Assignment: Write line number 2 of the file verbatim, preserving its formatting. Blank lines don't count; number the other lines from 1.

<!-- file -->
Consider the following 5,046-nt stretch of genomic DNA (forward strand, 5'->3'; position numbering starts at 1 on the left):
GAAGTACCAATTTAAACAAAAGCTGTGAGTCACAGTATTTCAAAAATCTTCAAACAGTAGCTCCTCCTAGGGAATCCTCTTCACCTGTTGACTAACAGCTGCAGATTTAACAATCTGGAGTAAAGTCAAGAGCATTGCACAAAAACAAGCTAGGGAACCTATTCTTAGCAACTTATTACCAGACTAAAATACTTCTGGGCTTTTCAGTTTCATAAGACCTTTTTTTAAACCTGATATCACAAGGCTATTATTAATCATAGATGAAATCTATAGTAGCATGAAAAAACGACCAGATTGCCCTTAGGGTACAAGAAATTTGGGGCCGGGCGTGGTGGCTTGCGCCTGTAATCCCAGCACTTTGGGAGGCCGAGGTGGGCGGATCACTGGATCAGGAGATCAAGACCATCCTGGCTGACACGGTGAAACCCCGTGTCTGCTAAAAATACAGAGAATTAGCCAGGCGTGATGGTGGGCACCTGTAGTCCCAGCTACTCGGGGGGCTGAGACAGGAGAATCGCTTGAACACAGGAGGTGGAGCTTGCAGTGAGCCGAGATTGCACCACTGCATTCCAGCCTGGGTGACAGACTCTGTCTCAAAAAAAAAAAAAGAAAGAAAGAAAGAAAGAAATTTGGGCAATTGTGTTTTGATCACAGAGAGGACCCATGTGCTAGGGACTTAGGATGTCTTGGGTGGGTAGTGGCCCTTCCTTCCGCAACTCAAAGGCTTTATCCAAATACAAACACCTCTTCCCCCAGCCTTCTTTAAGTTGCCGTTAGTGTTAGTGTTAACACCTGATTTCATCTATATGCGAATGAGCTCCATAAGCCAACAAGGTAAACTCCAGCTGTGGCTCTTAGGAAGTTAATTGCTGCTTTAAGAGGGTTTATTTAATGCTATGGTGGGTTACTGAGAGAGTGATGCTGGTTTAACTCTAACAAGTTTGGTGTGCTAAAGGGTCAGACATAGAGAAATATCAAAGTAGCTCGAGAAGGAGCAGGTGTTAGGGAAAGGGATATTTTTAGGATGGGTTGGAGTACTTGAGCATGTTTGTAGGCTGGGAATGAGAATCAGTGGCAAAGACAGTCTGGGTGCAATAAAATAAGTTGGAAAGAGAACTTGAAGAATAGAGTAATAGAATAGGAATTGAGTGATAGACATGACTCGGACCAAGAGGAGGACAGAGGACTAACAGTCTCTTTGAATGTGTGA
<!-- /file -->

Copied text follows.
GAAGTACCAATTTAAACAAAAGCTGTGAGTCACAGTATTTCAAAAATCTTCAAACAGTAGCTCCTCCTAGGGAATCCTCTTCACCTGTTGACTAACAGCTGCAGATTTAACAATCTGGAGTAAAGTCAAGAGCATTGCACAAAAACAAGCTAGGGAACCTATTCTTAGCAACTTATTACCAGACTAAAATACTTCTGGGCTTTTCAGTTTCATAAGACCTTTTTTTAAACCTGATATCACAAGGCTATTATTAATCATAGATGAAATCTATAGTAGCATGAAAAAACGACCAGATTGCCCTTAGGGTACAAGAAATTTGGGGCCGGGCGTGGTGGCTTGCGCCTGTAATCCCAGCACTTTGGGAGGCCGAGGTGGGCGGATCACTGGATCAGGAGATCAAGACCATCCTGGCTGACACGGTGAAACCCCGTGTCTGCTAAAAATACAGAGAATTAGCCAGGCGTGATGGTGGGCACCTGTAGTCCCAGCTACTCGGGGGGCTGAGACAGGAGAATCGCTTGAACACAGGAGGTGGAGCTTGCAGTGAGCCGAGATTGCACCACTGCATTCCAGCCTGGGTGACAGACTCTGTCTCAAAAAAAAAAAAAGAAAGAAAGAAAGAAAGAAATTTGGGCAATTGTGTTTTGATCACAGAGAGGACCCATGTGCTAGGGACTTAGGATGTCTTGGGTGGGTAGTGGCCCTTCCTTCCGCAACTCAAAGGCTTTATCCAAATACAAACACCTCTTCCCCCAGCCTTCTTTAAGTTGCCGTTAGTGTTAGTGTTAACACCTGATTTCATCTATATGCGAATGAGCTCCATAAGCCAACAAGGTAAACTCCAGCTGTGGCTCTTAGGAAGTTAATTGCTGCTTTAAGAGGGTTTATTTAATGCTATGGTGGGTTACTGAGAGAGTGATGCTGGTTTAACTCTAACAAGTTTGGTGTGCTAAAGGGTCAGACATAGAGAAATATCAAAGTAGCTCGAGAAGGAGCAGGTGTTAGGGAAAGGGATATTTTTAGGATGGGTTGGAGTACTTGAGCATGTTTGTAGGCTGGGAATGAGAATCAGTGGCAAAGACAGTCTGGGTGCAATAAAATAAGTTGGAAAGAGAACTTGAAGAATAGAGTAATAGAATAGGAATTGAGTGATAGACATGACTCGGACCAAGAGGAGGACAGAGGACTAACAGTCTCTTTGAATGTGTGA